Archive for the ‘kayaking’ Category

Moosehead camping

July 24, 2010

Last week we abandoned left the hens and the garden in the care of our friend Joe and headed north to Moosehead Lake for a week of camping, hiking and rustication at Lily Bay State Park.  At 117 square miles in area, Moosehead Lake is huge, more of an inland sea, with 400 miles of shoreline and 80+ islands, and is the headwaters for the Kennebec River, which flows past our little mid-coast town on its way to the sea.  The whole area is dotted with lakes and many, many fabulous hikes of varying degrees of difficulty.  (A terrific guidebook, North Woods Walks, was written by Chris Keene a local guide.)

Our campsite was right on the lake, and we fell asleep each night to the loons calling and the trees rustling in the breeze.  We had pretty decent weather, a couple of rainy days, and some truly gorgeous calm days for great paddling on the lake.  We paddled and hiked and cooked s’mores and generally had a wonderful time.  Photos below.

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Gone paddling

August 3, 2009
Whiting Bay

Whiting Bay

but check back in a couple of weeks for an update from my favorite place to camp in Maine, Cobscook Bay State Park.  In the meantime, a great friend and neighbor will be looking after the house, hens and the garden.  Thanks, Ron!

the forecast was right…sometimes

August 20, 2008

We’re back at Henbogle, a little damp around the edges but in good shape after our camping vacation. We had a soggy start (note the water puddling on the tote lids) but we packed our gear into plastic totes and off we went –with a sled to haul the totes into our campsite! The totes take up a lot of room in the truck, but we arrived with everything dry, pretty miraculous given the driving rain we drove through to the park.

We had 3 stunningly beautiful sunny days, and some rain on the other days, but nothing we couldn’t manage, and when the rain brings views like the one on the right, who cares?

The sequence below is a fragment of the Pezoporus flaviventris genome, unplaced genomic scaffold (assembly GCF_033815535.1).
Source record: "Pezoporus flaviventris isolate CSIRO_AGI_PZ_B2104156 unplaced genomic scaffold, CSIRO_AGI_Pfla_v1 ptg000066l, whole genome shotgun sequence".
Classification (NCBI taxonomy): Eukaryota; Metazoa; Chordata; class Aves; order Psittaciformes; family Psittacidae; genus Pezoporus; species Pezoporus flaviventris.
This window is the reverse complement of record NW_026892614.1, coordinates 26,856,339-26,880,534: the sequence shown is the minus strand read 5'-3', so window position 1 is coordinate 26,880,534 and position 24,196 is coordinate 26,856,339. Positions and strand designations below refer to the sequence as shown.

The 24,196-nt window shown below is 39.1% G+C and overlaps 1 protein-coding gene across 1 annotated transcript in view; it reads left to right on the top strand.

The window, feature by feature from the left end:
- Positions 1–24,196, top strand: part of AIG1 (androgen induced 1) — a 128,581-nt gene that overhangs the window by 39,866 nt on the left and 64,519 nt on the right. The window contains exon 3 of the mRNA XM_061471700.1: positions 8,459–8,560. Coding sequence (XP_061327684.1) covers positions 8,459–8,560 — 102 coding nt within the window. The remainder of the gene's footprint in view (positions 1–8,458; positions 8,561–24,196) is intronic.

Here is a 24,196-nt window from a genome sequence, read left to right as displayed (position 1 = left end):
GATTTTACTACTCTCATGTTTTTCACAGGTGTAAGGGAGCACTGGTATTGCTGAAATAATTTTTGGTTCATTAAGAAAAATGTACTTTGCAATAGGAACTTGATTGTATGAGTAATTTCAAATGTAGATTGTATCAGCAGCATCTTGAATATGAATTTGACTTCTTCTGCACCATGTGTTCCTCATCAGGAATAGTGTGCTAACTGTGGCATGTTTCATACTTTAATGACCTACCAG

And did I mention we have all the gear needed to keep us (mostly) dry? We arrived and in between the raindrops, we set up camp, first the dining fly, to use as a staging area, then the screen tent, to provide more raindrop and bug free space, then the tent.

Of course, the sun came out just often enough to make sure we decided to stay on. Cobscook Bay was as gorgeous as I remember. Our campsite was spacious and fairly level with great water access –we could paddle Cobscook Bay right from our campsite, or paddle over to the boat launch and load up the boats for paddling elsewhere (although on this trip we didn’t do too much paddling).

Something tells me we’ll be going back next year.

Marvelous Merrymeeting

September 14, 2006

Sunday afternoon, we loaded up the kayaks and drove south about 8 miles to Bowdoinham for a paddle on the Cathance River downstream to Merrymeeting Bay. Merrymeeting Bay is an incredible inland estuary formed where 6 rivers meet and merge into one, the mighty Kennebec River, which continues its travel to the ocean at Fort Popham and Popham Beach. Merrymeeting Bay covers about 9,000 acres and has a tide of 5 feet, even though it is 17 miles from the ocean. It is an important habitat for wildlife and a glorious spot for birdwatching.

We put in at the Bowdoinham Town Landing at about 12 pm, and paddled downriver on the Cathance toward the Bay. The tide was coming in, and mitigated any advantage of paddling with the current. We weren’t rushing, stopping to poke about in a few places, and we were paddling against the wind for much of the way; we got to the edge of the Bay at Center Point at about 1:40 pm. We aimed for some granite ledge, planning on getting out to stretch our legs.

As we approached, a mature bald eagle took flight from a pine in front of me, dropping lazily toward the water before stretching his wings and flying off. The bird was less than 15 feet away, and the sun was at its back shining through the wing and tail feathers; it was an amazing sight.

We stretched our legs and drank some water, looking about at this gorgeous place. In the fall it must be an incredible sight, filled with migrating waterfowl stopping to feed on the wild rice along the shore of the bay (see the rice on the left in the bottom photo). Climbing back into our boats we again agreed that we are really lucky.

Paddling back against the current but with the tide was a snap, the tide pushed us along, requiring mainly paddle strokes to correct direction, and the Bowdoinham Town Landing was in sight in just an hour of easy paddling, we arrived at about 3 pm. We got home in plenty of time to unload the boats and commune with the chickens a bit before dinner. Life is good.